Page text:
At any directional angle δ of CRT 10 of FIG. 5, the amplitude of pulses SV, for example, produced between terminals 100e and 100d of sensing winding 100V of FIG. 1 is linearly proportional to the intensity of the surround magnetic field component HV which lies parallel to the axis V of sensing winding 100V of FIG. 6. The amplitude of pulses SV of FIG. 1 is unaffected by component HU horizontal component Hh of FIG. 6 that is perpendicular to axis V. The polarity of pulses SV of FIG. 1 depends upon the vertorial direction of component HV with respect of sensing winding 100V of FIG. 6 that, in turn, is determined by directional angle δ of FIG. 5. The polarity and amplitude relationship between pulses SU of sensing winding 100U and field component HU is analogous to that between pulses SV and field component HV.
The ratio between the amplitude of pulses SV and the magnitude of the corresponding component HV is unaffected by the directional angle δ OF CRT 10 of FIG. 5. Similarly, the ratio between the magnitude of pulses SU of FIG. 1 and that of component HU of FIG. 6 is unaffected by angle δ. In this way, pulses SV and SU are representative of components HV and HU, respectively.
Because current i11 of FIG. 1 is linearly proportional to pulses SV, it is also linearly proportional to component HV of FIG. 6 and is unaffected by component HU of the horizontal component Hh of the earth's magnetic field. Similarly, current i12 in coil 12 of FIG. 1 is linearly proportional to component HU of FIG. 6 but uneffected by component HV of the horizontal component Hh of the earth's magnetic field.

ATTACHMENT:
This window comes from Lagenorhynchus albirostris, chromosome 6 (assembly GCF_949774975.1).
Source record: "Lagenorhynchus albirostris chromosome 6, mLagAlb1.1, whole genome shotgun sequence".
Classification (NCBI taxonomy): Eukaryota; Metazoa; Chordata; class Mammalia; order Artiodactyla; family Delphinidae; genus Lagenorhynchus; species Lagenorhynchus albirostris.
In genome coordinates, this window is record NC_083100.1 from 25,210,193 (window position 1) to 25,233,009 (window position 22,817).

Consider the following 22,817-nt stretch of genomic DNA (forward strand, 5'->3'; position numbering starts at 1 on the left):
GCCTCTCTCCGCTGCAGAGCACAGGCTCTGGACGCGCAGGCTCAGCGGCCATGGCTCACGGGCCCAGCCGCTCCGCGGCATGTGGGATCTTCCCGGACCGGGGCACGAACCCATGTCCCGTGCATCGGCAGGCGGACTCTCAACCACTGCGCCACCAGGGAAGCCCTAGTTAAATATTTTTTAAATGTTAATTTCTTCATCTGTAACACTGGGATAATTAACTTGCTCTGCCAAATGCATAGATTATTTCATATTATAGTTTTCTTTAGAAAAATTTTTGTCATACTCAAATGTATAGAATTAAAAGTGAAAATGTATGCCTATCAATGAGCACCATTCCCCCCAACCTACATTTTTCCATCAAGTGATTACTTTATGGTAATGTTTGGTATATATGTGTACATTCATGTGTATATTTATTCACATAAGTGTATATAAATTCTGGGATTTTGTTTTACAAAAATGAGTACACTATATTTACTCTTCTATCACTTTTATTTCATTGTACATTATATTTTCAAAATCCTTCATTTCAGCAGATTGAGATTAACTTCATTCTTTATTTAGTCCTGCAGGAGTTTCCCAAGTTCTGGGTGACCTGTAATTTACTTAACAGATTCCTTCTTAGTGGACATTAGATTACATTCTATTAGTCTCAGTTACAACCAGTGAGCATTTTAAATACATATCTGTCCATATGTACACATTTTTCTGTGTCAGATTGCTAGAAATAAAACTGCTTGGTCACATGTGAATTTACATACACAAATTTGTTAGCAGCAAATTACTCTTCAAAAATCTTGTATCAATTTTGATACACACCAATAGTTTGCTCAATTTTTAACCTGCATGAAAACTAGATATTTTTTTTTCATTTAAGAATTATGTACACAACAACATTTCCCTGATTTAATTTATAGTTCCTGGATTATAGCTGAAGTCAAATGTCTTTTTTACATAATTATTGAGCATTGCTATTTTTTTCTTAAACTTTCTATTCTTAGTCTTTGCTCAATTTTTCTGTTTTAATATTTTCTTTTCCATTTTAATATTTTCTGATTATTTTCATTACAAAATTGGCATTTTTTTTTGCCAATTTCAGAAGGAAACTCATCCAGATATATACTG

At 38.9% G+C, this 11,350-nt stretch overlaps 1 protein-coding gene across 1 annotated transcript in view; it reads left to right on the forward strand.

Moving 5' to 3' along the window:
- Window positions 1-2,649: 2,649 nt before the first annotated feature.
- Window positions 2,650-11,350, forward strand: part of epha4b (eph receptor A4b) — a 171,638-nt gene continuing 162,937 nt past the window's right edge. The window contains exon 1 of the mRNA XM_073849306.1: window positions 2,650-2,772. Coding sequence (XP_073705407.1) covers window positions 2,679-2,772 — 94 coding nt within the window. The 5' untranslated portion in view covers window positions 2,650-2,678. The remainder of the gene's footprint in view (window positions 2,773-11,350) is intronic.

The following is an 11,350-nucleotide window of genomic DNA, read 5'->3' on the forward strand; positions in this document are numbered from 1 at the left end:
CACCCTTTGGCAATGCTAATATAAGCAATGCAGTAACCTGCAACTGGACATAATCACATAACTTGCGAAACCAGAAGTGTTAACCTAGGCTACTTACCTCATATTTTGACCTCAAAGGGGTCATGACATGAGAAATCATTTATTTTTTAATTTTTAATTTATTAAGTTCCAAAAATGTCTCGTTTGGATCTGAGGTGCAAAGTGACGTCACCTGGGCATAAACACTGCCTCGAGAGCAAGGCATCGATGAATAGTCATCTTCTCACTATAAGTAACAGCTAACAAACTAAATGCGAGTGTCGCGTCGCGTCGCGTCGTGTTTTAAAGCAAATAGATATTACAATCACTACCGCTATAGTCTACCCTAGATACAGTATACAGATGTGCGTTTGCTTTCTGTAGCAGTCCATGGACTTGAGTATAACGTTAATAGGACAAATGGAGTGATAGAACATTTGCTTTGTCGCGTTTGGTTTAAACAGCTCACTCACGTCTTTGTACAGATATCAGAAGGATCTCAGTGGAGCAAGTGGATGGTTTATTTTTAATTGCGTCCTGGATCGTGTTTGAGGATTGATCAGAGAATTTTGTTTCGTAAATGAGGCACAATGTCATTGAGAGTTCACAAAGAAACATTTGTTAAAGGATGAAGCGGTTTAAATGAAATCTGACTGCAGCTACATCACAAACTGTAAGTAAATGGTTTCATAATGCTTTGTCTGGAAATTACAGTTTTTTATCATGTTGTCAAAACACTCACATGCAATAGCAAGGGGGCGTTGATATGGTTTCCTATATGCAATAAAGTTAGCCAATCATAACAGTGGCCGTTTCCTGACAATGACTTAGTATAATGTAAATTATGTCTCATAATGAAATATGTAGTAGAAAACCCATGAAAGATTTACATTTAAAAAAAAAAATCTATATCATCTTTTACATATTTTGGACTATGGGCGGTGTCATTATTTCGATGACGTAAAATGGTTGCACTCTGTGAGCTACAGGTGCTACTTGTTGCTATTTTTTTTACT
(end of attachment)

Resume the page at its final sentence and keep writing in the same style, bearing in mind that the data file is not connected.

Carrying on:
Each of FIGS. 2, 3 and 4 illustrates neutralizing coils 11 and 12 of FIG. 1 mentioned before, that are fitted on CRT 10 of FIG. 5. Coils 11 and 12 of FIG. 1 are used for producing a resultant neutralizing magnetic field that neutralized the effect of horizontal component Hh of the earth's magnetic field on the electron beam in CRT 10 of FIG. 5. Similar symbols and numerals in FIGS. 1-6 indicate similar items or functions.
Neutralizing coils 11 and 12 of FIG. 3 are fitted along the outer periphery of CRT 10 to spatially surround a magnetic shield 16 of FIG. 3 received in a conical section 22 of CRT 10. Inner vertical portions 11b and 12b of neutralizing coils 11 and 12, respectively, partly surround a neck section 17 of CRT 10 and intersect each other at vertically disposed two opposite points across neck section 17. Inner portions 11b and 12b are disposed between a rear end portion 16b of magnetic shield 16 and a forward end portion 27a of a deflection yoke arrangement 27. Outer portions 11a and 12a of coils 11 and 12, respectively, are positioned near a shadow mask 16a, which is also part of magnetic shield 16, in parallel relationship with inner portions 11b and 12b, respectively. The number of turns in each coil may be such so as to provide the required number of ampere-turns, such as, three, for example. It should be understood that deflection yoke arrangement 27 is not shown in FIG. 4 so as to provide a better view of coils 11 and 12.